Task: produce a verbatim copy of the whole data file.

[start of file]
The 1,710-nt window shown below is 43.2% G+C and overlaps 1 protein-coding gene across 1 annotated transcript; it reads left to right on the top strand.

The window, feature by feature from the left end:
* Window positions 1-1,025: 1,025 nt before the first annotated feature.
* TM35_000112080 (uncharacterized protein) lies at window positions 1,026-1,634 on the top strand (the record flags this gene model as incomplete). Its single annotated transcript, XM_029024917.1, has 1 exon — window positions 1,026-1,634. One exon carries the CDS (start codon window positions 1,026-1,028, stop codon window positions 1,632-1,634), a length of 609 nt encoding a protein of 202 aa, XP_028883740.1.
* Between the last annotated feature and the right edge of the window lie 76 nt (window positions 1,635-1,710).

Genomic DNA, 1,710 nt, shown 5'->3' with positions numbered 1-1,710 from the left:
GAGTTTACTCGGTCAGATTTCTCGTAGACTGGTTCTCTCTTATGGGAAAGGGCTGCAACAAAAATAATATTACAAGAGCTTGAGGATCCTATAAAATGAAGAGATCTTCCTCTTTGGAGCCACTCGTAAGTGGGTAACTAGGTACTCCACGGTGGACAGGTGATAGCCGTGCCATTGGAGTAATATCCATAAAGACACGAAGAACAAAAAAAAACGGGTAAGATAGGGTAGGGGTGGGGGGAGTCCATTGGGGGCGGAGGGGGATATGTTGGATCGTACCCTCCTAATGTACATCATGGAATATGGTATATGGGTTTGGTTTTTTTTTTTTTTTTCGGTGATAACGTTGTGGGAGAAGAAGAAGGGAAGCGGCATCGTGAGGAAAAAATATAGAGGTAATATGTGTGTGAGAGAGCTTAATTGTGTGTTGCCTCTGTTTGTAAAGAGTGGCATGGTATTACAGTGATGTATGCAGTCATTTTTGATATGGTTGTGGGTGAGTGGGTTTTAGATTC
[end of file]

The 1,710-nt window shown below is 43.2% G+C and overlaps 1 protein-coding gene across 1 annotated transcript; it reads left to right on the top strand.

The window, feature by feature from the left end:
* Window positions 1-1,025: 1,025 nt before the first annotated feature.
* TM35_000112080 (uncharacterized protein) lies at window positions 1,026-1,634 on the top strand (the record flags this gene model as incomplete). Its single annotated transcript, XM_029024917.1, has 1 exon — window positions 1,026-1,634. One exon carries the CDS (start codon window positions 1,026-1,028, stop codon window positions 1,632-1,634), a length of 609 nt encoding a protein of 202 aa, XP_028883740.1.
* Between the last annotated feature and the right edge of the window lie 76 nt (window positions 1,635-1,710).

Genomic DNA, 1,710 nt, shown 5'->3' with positions numbered 1-1,710 from the left:
GAGTTTACTCGGTCAGATTTCTCGTAGACTGGTTCTCTCTTATGGGAAAGGGCTGCAACAAAAATAATATTACAAGAGCTTGAGGATCCTATAAAATGAAGAGATCTTCCTCTTTGGAGCCACTCGTAAGTGGGTAACTAGGTACTCCACGGTGGACAGGTGATAGCCGTGCCATTGGAGTAATATCCATAAAGACACGAAGAACAAAAAAAAACGGGTAAGATAGGGTAGGGGTGGGGGGAGTCCATTGGGGGCGGAGGGGGATATGTTGGATCGTACCCTCCTAATGTACATCATGGAATATGGTATATGGGTTTGGTTTTTTTTTTTTTTTTCGGTGATAACGTTGTGGGAGAAGAAGAAGGGAAGCGGCATCGTGAGGAAAAAATATAGAGGTAATATGTGTGTGAGAGAGCTTAATTGTGTGTTGCCTCTGTTTGTAAAGAGTGGCATGGTATTACAGTGATGTATGCAGTCATTTTTGATATGGTTGTGGGTGAGTGGGTTTTAGATTC